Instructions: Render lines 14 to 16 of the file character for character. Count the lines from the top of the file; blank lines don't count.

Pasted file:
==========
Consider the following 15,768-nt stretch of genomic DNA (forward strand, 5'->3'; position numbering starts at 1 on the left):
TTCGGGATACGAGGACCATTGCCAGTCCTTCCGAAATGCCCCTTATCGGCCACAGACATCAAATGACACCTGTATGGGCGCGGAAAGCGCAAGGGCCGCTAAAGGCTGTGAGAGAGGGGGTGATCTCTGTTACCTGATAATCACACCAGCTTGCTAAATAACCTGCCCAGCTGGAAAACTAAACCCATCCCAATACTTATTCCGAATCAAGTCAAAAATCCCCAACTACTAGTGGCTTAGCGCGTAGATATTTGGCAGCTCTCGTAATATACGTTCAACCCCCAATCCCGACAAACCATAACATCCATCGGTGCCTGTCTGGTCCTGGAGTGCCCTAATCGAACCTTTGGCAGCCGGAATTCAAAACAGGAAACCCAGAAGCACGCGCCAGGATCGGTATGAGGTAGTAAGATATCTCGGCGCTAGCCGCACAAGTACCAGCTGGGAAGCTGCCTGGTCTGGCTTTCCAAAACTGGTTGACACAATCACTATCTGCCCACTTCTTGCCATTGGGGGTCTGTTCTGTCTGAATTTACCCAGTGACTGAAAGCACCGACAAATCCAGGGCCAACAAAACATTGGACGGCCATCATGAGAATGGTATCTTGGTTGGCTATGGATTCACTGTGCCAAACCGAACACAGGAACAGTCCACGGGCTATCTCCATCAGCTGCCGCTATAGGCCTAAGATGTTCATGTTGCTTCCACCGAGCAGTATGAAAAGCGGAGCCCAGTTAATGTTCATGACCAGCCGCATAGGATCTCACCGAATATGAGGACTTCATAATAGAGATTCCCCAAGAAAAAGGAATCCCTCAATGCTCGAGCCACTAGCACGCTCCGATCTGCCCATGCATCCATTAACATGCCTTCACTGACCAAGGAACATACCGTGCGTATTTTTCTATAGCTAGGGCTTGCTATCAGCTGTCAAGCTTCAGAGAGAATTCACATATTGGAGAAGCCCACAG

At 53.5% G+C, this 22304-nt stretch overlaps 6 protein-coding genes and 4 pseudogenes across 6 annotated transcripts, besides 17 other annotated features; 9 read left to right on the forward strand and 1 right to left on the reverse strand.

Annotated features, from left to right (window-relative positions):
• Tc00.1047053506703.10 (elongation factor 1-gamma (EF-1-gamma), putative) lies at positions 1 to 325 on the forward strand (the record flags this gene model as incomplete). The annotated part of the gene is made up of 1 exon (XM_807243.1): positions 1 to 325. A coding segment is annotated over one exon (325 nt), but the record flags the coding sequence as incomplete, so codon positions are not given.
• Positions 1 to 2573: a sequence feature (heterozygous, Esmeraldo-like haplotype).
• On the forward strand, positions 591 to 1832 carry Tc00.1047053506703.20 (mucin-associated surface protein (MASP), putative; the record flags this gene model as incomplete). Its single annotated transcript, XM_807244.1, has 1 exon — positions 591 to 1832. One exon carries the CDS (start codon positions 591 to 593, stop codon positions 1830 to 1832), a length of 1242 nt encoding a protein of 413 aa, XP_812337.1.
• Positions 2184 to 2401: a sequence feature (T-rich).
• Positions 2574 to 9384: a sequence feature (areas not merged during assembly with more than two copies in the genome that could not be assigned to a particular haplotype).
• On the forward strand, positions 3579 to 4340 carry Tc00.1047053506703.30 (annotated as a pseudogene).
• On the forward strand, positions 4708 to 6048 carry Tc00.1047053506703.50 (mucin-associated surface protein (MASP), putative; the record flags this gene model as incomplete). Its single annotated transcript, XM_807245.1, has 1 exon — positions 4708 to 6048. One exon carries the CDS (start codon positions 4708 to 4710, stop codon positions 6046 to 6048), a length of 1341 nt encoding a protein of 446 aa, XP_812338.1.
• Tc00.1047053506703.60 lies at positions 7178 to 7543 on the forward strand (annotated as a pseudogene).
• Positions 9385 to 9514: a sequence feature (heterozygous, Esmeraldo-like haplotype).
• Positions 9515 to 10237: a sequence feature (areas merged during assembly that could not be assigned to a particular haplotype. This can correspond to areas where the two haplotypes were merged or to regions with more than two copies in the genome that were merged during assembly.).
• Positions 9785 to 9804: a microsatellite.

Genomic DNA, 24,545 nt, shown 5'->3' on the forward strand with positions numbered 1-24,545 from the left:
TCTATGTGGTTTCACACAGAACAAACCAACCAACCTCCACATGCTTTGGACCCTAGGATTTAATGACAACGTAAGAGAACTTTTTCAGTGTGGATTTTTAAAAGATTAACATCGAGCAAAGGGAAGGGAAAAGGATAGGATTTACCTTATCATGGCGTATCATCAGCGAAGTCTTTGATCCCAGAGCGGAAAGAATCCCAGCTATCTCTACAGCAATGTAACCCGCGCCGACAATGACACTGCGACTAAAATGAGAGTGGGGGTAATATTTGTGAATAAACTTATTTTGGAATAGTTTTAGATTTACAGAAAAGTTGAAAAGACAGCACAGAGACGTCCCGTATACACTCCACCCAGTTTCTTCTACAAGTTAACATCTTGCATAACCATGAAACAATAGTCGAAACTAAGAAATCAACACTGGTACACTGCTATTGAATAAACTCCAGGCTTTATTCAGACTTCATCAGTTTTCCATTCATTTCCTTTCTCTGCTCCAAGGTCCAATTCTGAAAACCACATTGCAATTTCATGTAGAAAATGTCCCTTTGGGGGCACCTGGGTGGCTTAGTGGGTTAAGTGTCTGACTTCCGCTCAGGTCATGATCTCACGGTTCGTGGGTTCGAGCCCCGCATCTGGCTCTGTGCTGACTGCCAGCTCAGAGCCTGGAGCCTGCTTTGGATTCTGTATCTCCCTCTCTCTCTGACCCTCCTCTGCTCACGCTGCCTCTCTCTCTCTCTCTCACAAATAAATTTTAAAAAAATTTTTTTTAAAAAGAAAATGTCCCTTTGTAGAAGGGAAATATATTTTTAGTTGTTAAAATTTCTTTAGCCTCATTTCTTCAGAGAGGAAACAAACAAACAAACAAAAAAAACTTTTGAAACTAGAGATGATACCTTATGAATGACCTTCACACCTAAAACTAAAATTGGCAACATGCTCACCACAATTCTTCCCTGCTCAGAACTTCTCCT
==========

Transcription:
• Positions 9515 to 10237: a sequence feature (areas merged during assembly that could not be assigned to a particular haplotype. This can correspond to areas where the two haplotypes were merged or to regions with more than two copies in the genome that were merged during assembly.).
• Positions 9785 to 9804: a microsatellite.

Genomic DNA, 24,545 nt, shown 5'->3' on the forward strand with positions numbered 1-24,545 from the left: